Come interview Olympic legend Sir Steve Redgrave, they said. He’s still in Rio at the 2016 games, they said. He’ll show you around the Team GB Olympic camp, they said. What an opportunity, right?
Well, as our excitement levels hit fever pitch and we tried to work out which Speedo would be best for Copacabana Beach, we were quickly brought back down to earth with the caveat that this would be an interview in VR. Wait, what?
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That’s a thing now? Damn you, technology.
Though it meant we wouldn’t get to spend a couple of days kicking about in the Rio sun, this was still a pretty exciting prospect. This interview would be a world’s first.
THE TECH BEHIND THE WORLD’S FIRST VR INTERVIEW
Just as your parents are finally getting used to Skype, VR’s coming along to make digital conversations a whole lot more engaging, but a damned sight harder to understand. While the set-up might still be a faff – it took a team of Samsung techs a good 30 minutes to get things running and tested for our conversation – the actual tech needed for a transatlantic VR chat is already readily available and affordable too.
On one end you need a 360-degree camera, such as the £349 Samsung Gear 360 sat in front of Sir Steve, at the other a VR headset, like the £79.99 Samsung Gear VR strapped to Digital Spy‘s noggin. That’s pretty much it. Well, aside from a staggeringly strong internet connection that is. Thought streaming Netflix put your broadband under a lot of strain? Try beaming all the data needed for a 360-degree video in real time – it’s on another level.
Sure, the technology might not be in every home yet, but it’s clear after just a single VR chat that this is where things are moving, and we’re pretty excited about that.
BUT DID THE EXPERIENCE FEEL REAL?
In short, no, not really. Yes, it gave new levels of realism to the conversation, one that squinting at Skype on a small laptop or smartphone screen just can’t match, but it has its own reality-failing issues. The biggest of these is image quality. It just isn’t good enough – yet.
The screen on the Samsung Galaxy S7 Edge we fitted within the Gear VR headset may be stunning, but put it within mere millimetres of your eyes and you can pick out each and every one of its 2560 x 1440 pixels. Add into this low stream qualities and that Olympic hero in front of you – or more likely your mate or sibling when it becomes the norm – is rendered a largely blurry mess.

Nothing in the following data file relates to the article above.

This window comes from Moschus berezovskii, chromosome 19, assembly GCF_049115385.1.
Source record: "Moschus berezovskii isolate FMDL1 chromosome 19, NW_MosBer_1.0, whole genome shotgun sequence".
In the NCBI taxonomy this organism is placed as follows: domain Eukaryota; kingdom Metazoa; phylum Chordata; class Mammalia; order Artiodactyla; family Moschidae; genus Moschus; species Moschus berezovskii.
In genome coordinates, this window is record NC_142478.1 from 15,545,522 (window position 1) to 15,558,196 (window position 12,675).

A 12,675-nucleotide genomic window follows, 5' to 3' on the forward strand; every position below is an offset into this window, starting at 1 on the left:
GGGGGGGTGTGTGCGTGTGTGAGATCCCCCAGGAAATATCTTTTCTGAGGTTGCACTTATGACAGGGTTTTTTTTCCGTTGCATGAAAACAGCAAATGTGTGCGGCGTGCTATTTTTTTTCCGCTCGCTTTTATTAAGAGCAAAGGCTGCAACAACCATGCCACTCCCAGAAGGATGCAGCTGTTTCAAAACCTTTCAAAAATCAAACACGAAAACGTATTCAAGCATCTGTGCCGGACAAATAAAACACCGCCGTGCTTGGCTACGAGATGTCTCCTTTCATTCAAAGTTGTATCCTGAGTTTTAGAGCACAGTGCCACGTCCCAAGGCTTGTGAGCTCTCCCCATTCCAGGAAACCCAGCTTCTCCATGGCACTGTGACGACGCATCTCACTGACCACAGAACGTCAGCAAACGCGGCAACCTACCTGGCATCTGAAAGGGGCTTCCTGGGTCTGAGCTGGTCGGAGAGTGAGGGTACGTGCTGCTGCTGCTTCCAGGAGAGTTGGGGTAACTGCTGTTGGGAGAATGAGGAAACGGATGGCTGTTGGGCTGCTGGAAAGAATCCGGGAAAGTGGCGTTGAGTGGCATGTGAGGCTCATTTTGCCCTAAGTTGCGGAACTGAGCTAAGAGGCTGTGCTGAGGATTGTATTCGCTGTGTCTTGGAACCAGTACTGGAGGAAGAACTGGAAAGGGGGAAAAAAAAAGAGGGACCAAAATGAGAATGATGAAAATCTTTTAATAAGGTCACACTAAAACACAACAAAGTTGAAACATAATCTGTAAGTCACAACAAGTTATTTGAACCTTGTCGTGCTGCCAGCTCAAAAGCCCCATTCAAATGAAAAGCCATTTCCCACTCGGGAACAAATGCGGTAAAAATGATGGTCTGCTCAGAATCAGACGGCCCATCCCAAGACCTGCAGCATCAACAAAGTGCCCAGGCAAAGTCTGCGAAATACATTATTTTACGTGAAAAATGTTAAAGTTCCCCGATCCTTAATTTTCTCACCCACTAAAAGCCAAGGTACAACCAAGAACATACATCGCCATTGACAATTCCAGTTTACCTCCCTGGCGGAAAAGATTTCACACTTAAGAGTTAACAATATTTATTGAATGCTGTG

Although it was clear who it was who was sat in front of us, things like facial expressions were out of the question. The detail just wasn’t there. While the whole experience might not have convinced us that we were in Rio – we could look around the stunning GB House but couldn’t feel the beating sun or reach out and interact with any of the objects around us – it made the actual chat more engaging than a simple Skype call.
Ultimately, being able to look around the room was interesting, but for something like a face-to-face chat it didn’t revolutionise the experience. All that often wasted data could have used to improve the detail front and centre. It’s the same reason why a lot of VR porn only offers a 180-degree of view rather than a full 360-degree picture. Much of the time what’s going on behind you isn’t all that interesting.
WHAT SIR STEVE HAD TO SAY
This isn’t a one-way experience, and although I could sit with my face inside a VR headset, enjoying being transported to the other side of the world, I was curious how it felt on the other end, staring into one of the many lenses of a VR camera. It turns out, the less invasive end of the VR conversation isn’t too far from what many of us already do with FaceTime or Skype.
“I’ve done lots of interviews, including a lot over Skype and a lot of speaking to camera and not seeing the pictures,” Sir Steve explained. Discussing the VR element, he added: “It’s a bit weird seeing the camera there, other cameras going in different directions and then looking over my shoulder and seeing you lot sitting around a table staring into your goggles.
“It is quite weird but not that extreme.”
According to Steve, however, these immersive video experiences will really come into their own when integrated with the sporting action we’ve all spent a couple of weeks enjoying. “The sports that are harder to film, they’re the ones that are going to get the biggest benefit from it,” he explained, and we have to agree.
While it’s nice feeling like you’re chatting to someone face-to-face, looking around a room – however fancy it is – doesn’t feel that special. Virtually putting yourself in a boat, on a bike or strapped to Usain Bolt’s shoe, however, and we’d be all for it.
ARE VR PHONE CALLS THE FUTURE?
While being part of a world’s first was exciting, this technology still has some way to go before we’ll be pulling on a VR headset every time we want to phone home. Although the days of passive phone calls might not be gone yet, thanks to two-way, globe-crossing VR conversations, they’re certainly in the early stages of being on the way out, in some capacity at least.
Thanks to a 360-degree cameras in Rio and virtual reality headsets here in London, what could have been a boring phone call interview was now an immersive, interactive affair – albeit one where blindly taking notes had us scrawling illegible text like a child across our notepad, and the desk. Being digitally transported to sit in front of the five-time gold medalist is special, no matter how poor the image quality. OK, so it might not have been a couple of days kicking about in the Rio sun, but we feel like we’ve been there at the start of something more special.